Veteran Kremlin envoy Anatoly Chubais (pictured right, with Russian President Vladimir Putin in December 2016) has quit and left the country with no intention to return allegedly in a protest over Russia’s invasion of Ukraine

Khodorkovsky also singled out two other elites, Mikhail Fridman (pictured) and Petr Aven of Alfa Group, who left Russia amid the invasion of Ukraine but are among Putin's most high-profile oligarchs. Ukrainian-born Fridman has gone so far as to call the invasion a 'huge tragedy which should be stopped as soon as possible.' But they have refused to criticise Putin and have been careful not to refer to the war as such

Khodorkovsky also singled out two other elites, Mikhail Fridman (pictured) and Petr Aven of Alfa Group, who left Russia amid the invasion of Ukraine but are among Putin's most high-profile oligarchs. Ukrainian-born Fridman has gone so far as to call the invasion a 'huge tragedy which should be stopped as soon as possible.' But they have refused to criticise Putin and have been careful not to refer to the war as such

Khodorkovsky also singled out two other elites, Mikhail Fridman (pictured) and Petr Aven of Alfa Group, who left Russia amid the invasion of Ukraine but are among Putin’s most high-profile oligarchs. Ukrainian-born Fridman has gone so far as to call the invasion a ‘huge tragedy which should be stopped as soon as possible.’ But they have refused to criticise Putin and have been careful not to refer to the war as such

Alfa Bank Chairman of the Board Petr Aven (L) is pictured alongside Roman Abramovich at a meeting of Russia's President Vladimir Putin with Russian business community representatives, at the Moscow Kremlin, 2016

Alfa Bank Chairman of the Board Petr Aven (L) is pictured alongside Roman Abramovich at a meeting of Russia's President Vladimir Putin with Russian business community representatives, at the Moscow Kremlin, 2016

Alfa Bank Chairman of the Board Petr Aven (L) is pictured alongside Roman Abramovich at a meeting of Russia’s President Vladimir Putin with Russian business community representatives, at the Moscow Kremlin, 2016

In a recent interview with El Pais, Fridman even cited Khodorkovsky as an example of what consequences meddling in political affairs could have for a Russian oligarch.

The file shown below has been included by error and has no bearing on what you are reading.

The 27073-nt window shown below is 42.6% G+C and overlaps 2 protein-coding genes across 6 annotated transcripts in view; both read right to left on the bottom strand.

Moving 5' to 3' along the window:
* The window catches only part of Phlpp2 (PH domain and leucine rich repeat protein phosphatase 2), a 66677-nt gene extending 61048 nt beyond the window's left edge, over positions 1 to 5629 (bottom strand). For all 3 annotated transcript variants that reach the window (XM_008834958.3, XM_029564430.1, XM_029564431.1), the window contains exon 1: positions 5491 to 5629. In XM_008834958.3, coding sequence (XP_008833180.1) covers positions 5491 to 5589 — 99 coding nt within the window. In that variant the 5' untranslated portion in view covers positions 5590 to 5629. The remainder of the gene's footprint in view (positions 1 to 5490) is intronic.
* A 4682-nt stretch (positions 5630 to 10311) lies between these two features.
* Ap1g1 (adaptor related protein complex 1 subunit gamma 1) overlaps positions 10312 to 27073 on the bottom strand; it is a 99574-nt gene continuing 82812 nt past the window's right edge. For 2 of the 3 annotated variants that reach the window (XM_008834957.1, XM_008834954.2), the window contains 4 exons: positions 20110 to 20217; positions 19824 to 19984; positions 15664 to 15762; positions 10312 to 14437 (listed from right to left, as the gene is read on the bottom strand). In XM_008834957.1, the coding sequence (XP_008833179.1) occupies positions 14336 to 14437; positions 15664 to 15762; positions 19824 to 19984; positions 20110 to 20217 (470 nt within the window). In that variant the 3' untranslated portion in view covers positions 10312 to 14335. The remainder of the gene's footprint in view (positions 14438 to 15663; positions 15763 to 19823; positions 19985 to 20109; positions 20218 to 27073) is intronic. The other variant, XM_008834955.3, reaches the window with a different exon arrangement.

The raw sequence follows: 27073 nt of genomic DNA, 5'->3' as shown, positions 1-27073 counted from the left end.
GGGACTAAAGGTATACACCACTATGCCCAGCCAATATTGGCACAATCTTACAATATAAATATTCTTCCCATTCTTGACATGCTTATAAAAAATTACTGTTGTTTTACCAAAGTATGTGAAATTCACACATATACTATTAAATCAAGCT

In 2003, when Putin drew a line for Khodorkovsky, it became clear that ‘any participation in political life was unacceptable,’ Fridman said. 

‘After that, we did not back any politician, because we felt that it would have been a transgression of the framework that the Kremlin demanded from the business world.’ 

Khodorkovsky, an outspoken Putin critic, was once Russia’s richest man as the head of oil company Yukas, but he was arrested in 2003 on charges of fraud and tax evasion and jailed for almost 10 years while Yukas was taken over by the state.

Since his release and subsequent self-exile to London in 2013, Khodorkovsky has maintained the charges were trumped up as part of a Putin ploy to seize his company, and has remained one of Putin’s staunchest critics. 

In an interview with BBC R4 last month, Khodorkovsky claimed the Russian tyrant ‘nowadays lives in his own world’ and insisted that ‘in the world he has created around him over the last 20 years he really believed he would be welcomed by people in the former Soviet republic as a liberator’.

Rubbishing allegations that Putin has gone ‘mad’, the former oil tycoon said that ‘everything that is happening today, is totally unexpected [to Putin]’.

In an interview with BBC R4 last month, Khodorkovsky claimed the Russian tyrant 'nowadays lives in his own world' and insisted that 'in the world he has created around him over the last 20 years he really believed he would be welcomed by people in the former Soviet republic as a liberator'

In an interview with BBC R4 last month, Khodorkovsky claimed the Russian tyrant 'nowadays lives in his own world' and insisted that 'in the world he has created around him over the last 20 years he really believed he would be welcomed by people in the former Soviet republic as a liberator'

In an interview with BBC R4 last month, Khodorkovsky claimed the Russian tyrant ‘nowadays lives in his own world’ and insisted that ‘in the world he has created around him over the last 20 years he really believed he would be welcomed by people in the former Soviet republic as a liberator’

‘Has he has put a limit on his time in power because of his aggression? That is for sure. Can he close off Russia in the way Iran has closed itself off, to be in a castle under siege? I doubt that very much. Russia is not like Iran. So in a year or two or three years, he will clearly lose power.’ 

Khodorkovsky has also been one of the most vocal advocates of strong economic sanctions against Russia to cripple Putin and the Russian elite, reasoning that Russian citizens would eventually rise up if their income dried up. 

‘I think that the West has taken a very important action. The blocking of the accounts of the central bank is, in my opinion, the only sanction which can in the short-term stop the aggression in the short term, but this is not enough,’ the former tycoon said.

‘In order not to waste this first step, all the Kremlin’s options for using currency should be blocked. I would never have said this before, but now, when people close to me are being killed, in Kharkiv for example, I say that Putin’s troops should be forced out of Ukraine by any available means.